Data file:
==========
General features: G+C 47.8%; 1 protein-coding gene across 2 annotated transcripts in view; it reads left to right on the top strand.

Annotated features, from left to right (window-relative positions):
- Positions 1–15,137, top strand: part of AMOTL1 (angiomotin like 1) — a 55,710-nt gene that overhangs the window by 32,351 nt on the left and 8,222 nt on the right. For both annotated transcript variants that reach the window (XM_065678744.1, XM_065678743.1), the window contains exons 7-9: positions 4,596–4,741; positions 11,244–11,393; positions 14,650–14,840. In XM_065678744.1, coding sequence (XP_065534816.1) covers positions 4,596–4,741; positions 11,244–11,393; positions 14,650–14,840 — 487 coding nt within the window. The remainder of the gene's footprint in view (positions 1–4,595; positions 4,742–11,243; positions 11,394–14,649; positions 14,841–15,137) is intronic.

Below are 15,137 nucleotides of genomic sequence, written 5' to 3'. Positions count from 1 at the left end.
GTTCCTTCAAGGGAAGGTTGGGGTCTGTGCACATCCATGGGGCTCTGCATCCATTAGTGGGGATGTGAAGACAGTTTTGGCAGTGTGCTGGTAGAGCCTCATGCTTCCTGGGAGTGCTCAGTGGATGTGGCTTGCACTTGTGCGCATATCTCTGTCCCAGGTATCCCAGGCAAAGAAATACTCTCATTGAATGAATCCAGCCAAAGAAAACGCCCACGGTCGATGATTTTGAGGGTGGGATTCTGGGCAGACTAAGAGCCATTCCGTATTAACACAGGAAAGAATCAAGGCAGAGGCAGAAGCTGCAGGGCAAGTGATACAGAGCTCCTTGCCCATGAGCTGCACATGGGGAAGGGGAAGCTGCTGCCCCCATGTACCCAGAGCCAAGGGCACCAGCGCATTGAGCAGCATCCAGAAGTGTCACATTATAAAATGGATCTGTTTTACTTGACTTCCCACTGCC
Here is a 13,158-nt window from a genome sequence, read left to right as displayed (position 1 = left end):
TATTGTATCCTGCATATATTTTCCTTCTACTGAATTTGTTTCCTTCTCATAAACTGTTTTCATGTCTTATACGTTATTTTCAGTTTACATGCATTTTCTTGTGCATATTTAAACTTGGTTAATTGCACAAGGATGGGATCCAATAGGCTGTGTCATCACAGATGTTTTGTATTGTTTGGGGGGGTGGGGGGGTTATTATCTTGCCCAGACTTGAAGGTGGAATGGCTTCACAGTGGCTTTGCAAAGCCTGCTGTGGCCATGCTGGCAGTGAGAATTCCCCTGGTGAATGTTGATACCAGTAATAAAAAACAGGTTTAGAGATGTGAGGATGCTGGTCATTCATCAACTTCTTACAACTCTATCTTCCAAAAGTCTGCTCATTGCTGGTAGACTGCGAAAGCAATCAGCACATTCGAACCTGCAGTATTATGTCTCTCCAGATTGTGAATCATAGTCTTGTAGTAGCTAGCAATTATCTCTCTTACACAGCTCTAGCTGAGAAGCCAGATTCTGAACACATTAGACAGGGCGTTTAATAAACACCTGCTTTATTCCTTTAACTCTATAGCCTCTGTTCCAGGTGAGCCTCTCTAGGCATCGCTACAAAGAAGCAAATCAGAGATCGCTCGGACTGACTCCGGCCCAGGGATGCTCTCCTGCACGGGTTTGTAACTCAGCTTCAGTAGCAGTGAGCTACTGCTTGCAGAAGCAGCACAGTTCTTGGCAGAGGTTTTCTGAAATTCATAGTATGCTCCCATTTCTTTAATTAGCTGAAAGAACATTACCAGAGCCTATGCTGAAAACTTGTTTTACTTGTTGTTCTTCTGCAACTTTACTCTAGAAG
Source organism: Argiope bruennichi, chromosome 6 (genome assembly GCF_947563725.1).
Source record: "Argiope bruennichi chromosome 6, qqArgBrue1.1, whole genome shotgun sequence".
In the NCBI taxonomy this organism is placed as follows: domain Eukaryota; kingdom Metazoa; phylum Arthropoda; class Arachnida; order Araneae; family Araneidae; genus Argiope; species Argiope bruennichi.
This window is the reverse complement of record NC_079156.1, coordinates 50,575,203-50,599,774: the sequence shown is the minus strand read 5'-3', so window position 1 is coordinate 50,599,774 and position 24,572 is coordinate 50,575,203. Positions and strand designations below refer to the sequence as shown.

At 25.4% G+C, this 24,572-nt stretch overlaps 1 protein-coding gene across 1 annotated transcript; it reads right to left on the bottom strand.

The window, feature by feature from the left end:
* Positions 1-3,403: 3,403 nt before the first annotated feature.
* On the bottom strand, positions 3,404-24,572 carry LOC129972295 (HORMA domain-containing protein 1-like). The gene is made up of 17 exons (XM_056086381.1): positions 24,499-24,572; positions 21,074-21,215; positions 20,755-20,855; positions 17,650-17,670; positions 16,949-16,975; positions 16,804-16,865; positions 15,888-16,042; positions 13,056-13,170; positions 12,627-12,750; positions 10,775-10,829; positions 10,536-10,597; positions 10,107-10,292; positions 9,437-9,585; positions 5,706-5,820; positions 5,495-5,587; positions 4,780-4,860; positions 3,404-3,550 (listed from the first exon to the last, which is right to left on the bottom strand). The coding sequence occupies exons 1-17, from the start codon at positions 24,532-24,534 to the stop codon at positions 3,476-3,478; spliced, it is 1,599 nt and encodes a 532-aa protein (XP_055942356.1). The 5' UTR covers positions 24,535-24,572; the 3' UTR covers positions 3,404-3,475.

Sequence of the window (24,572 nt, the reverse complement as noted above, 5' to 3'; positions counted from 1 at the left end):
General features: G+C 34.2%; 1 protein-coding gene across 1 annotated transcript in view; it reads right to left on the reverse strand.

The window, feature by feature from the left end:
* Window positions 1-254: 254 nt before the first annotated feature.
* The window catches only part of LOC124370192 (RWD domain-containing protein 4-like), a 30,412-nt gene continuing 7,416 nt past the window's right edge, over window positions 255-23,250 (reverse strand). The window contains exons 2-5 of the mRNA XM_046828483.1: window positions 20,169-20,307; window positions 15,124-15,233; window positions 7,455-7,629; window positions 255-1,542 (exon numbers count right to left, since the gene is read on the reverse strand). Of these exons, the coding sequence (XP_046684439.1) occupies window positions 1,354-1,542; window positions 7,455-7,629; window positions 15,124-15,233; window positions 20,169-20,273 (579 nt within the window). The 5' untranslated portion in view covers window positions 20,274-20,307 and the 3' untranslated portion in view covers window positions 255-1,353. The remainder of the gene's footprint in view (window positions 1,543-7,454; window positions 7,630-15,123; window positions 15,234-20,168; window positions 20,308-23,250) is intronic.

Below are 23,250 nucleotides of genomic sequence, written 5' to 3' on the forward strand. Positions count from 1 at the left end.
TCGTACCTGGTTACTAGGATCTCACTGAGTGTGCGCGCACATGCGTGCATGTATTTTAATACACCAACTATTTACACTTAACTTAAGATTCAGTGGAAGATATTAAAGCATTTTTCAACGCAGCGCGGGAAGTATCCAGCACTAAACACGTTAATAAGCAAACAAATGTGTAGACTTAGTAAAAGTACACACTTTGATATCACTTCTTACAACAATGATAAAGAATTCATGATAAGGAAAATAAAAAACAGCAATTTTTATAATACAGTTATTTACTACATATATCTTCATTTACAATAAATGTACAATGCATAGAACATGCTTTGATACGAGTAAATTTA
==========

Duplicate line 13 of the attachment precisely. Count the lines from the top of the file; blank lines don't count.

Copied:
The window, feature by feature from the left end: